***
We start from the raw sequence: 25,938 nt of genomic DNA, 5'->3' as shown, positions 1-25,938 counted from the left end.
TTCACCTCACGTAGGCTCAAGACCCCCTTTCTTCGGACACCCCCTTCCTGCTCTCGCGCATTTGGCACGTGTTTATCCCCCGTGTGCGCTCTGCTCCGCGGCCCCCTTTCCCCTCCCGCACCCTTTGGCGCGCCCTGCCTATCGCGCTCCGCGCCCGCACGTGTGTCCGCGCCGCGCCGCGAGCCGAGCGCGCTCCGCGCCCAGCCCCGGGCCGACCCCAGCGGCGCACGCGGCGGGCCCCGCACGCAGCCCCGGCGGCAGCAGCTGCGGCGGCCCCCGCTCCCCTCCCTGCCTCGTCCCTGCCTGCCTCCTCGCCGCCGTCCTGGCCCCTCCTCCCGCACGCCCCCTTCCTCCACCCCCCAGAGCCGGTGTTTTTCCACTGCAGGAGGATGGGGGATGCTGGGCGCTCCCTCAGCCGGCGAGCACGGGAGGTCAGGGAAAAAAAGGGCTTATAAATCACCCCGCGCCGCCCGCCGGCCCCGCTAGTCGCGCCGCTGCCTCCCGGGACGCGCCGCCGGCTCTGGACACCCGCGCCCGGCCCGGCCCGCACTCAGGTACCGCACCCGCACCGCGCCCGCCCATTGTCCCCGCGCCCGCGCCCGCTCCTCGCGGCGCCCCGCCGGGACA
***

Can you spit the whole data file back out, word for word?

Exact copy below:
We start from the raw sequence: 25,938 nt of genomic DNA, 5'->3' as shown, positions 1-25,938 counted from the left end.
TTCACCTCACGTAGGCTCAAGACCCCCTTTCTTCGGACACCCCCTTCCTGCTCTCGCGCATTTGGCACGTGTTTATCCCCCGTGTGCGCTCTGCTCCGCGGCCCCCTTTCCCCTCCCGCACCCTTTGGCGCGCCCTGCCTATCGCGCTCCGCGCCCGCACGTGTGTCCGCGCCGCGCCGCGAGCCGAGCGCGCTCCGCGCCCAGCCCCGGGCCGACCCCAGCGGCGCACGCGGCGGGCCCCGCACGCAGCCCCGGCGGCAGCAGCTGCGGCGGCCCCCGCTCCCCTCCCTGCCTCGTCCCTGCCTGCCTCCTCGCCGCCGTCCTGGCCCCTCCTCCCGCACGCCCCCTTCCTCCACCCCCCAGAGCCGGTGTTTTTCCACTGCAGGAGGATGGGGGATGCTGGGCGCTCCCTCAGCCGGCGAGCACGGGAGGTCAGGGAAAAAAAGGGCTTATAAATCACCCCGCGCCGCCCGCCGGCCCCGCTAGTCGCGCCGCTGCCTCCCGGGACGCGCCGCCGGCTCTGGACACCCGCGCCCGGCCCGGCCCGCACTCAGGTACCGCACCCGCACCGCGCCCGCCCATTGTCCCCGCGCCCGCGCCCGCTCCTCGCGGCGCCCCGCCGGGACA